So whether you’re looking to upskill, speak in front of your peers or learn something new – join our community and become a Djugler.
 
Our London team of specialist tech Consultants have immersed themselves in this community. With their unrivaled technical knowledge they’ve been helping to run Djugl and support developers and companies who use Python and Django, since 2008. Austin Fraser’s own Python Consultant, Ross Lewis explains: “It allows us to be a face and have a presence within the communities we engage with day in day out. We are able to experience the industry through their eyes and hopefully learn more about the work they do. In doing this, we are able to connect on a deeper level”.

Jamie Janner – [email protected], Ross Lewis – [email protected] and team will be on hand during the event, so book your free place, grab a beer and slice of pizza and let’s talk.

Austin Fraser secures top 20 ranking in Sunday Times HSBC International Track 200

Austin Fraser secures top 20 ranking in Sunday Times HSBC International Track 200
Celebrations are set to take place across all Austin Fraser offices, following our second consecutive placement in the Sunday Times HSBC International Track 200. 2018 sees us come in at 20th in the ninth annual Sunday Times HSBC International Track 200 league table, which ranks Britain’s mid-market private companies with the fastest-growing international sales.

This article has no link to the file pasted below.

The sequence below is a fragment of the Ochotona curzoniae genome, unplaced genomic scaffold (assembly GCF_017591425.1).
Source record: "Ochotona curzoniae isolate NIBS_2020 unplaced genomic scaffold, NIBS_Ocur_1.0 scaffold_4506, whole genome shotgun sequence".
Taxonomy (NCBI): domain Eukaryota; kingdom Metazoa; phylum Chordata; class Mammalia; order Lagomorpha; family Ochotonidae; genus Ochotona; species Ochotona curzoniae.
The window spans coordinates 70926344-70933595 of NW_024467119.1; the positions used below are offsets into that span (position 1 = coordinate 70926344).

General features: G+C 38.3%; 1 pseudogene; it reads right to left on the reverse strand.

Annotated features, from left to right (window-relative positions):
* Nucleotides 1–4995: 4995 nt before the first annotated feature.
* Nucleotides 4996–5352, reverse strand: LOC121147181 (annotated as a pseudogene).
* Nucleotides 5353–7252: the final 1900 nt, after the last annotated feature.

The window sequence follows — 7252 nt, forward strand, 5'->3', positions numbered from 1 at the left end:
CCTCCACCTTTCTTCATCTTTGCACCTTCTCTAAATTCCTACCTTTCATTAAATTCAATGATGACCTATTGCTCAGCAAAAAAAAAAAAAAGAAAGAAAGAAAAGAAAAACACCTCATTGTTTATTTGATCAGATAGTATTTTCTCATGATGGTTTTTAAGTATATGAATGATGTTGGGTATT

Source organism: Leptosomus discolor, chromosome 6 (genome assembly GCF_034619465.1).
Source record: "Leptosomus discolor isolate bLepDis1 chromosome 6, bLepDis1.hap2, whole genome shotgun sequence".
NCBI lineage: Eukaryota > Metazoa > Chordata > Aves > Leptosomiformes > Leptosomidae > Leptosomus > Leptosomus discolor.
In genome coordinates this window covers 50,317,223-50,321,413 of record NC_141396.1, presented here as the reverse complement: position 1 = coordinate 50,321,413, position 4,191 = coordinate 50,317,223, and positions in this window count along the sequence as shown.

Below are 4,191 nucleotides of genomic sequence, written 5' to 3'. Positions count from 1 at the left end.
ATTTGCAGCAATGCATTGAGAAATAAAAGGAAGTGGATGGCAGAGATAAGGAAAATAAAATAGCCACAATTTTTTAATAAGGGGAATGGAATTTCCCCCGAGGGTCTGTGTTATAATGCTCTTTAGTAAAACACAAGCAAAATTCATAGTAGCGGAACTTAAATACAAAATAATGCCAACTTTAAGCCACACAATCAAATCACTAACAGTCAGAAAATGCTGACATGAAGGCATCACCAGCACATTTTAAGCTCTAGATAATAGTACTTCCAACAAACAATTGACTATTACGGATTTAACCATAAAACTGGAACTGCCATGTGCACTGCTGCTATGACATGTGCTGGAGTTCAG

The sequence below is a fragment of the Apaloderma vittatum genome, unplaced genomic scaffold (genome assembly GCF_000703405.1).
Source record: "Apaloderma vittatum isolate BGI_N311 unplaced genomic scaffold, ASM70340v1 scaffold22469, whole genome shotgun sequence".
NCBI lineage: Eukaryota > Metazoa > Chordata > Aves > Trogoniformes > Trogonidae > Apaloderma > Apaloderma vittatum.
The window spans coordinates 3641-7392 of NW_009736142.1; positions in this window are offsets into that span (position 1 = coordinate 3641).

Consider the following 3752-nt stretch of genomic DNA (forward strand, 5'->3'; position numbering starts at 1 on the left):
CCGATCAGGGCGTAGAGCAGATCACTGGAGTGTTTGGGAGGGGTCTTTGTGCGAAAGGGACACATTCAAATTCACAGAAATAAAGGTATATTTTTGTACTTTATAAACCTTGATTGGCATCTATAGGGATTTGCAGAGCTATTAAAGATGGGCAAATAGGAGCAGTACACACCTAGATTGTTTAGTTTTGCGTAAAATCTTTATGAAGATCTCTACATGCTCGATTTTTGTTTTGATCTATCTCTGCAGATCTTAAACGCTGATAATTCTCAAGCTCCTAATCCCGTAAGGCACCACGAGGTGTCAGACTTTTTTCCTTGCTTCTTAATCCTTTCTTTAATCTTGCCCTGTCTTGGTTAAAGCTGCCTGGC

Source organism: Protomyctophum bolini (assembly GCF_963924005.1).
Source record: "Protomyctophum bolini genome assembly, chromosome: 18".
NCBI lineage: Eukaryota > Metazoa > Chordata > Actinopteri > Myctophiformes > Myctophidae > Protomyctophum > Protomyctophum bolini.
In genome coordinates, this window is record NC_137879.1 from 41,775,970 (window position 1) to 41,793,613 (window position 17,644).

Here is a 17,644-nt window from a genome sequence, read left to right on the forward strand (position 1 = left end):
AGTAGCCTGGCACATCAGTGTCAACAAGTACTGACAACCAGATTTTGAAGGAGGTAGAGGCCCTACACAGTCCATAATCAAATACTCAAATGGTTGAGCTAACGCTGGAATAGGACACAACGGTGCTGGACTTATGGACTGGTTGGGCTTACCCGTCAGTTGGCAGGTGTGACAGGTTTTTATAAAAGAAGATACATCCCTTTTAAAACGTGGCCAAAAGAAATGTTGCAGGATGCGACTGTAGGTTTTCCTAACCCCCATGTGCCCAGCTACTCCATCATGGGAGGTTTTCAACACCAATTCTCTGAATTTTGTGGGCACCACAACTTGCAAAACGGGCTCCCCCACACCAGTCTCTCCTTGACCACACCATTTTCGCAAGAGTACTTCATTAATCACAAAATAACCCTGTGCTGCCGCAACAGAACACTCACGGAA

Growing our international presence
How have we achieved this? In the qualifying two year period, we’ve seen exponential international growth, with revenue rocketing up over 115%. Global locations have doubled in the past 18 months, too, opening offices in Berlin, Denver and Dallas. And we have more ambitious plans for Europe and the US in place.
 
Strategic leadership
As many of you will have seen in the media, earlier this year, we announced a significantly expanded leadership team, with the aim to propel Austin Fraser’s organisation’s global growth. At the same time, the business has been developing deeper relationships across our specialist sectors across Technology, Automation, Aviation and Life Sciences industries
 
Strengthening our culture
International growth comes with its own set of challenges. So we were delighted to see other regional players like the Bullit Group and Westcoast in the league table.
We’re a people-led business to our core and have nurtured a culture that supports, fosters and rewards success. As a recruitment partner, our teams are genuinely motivated by a core desire to ensure both our clients’ and candidates’ success. We couldn’t be prouder of every team member for making this happen and look forward to celebrating and thanking everyone in person.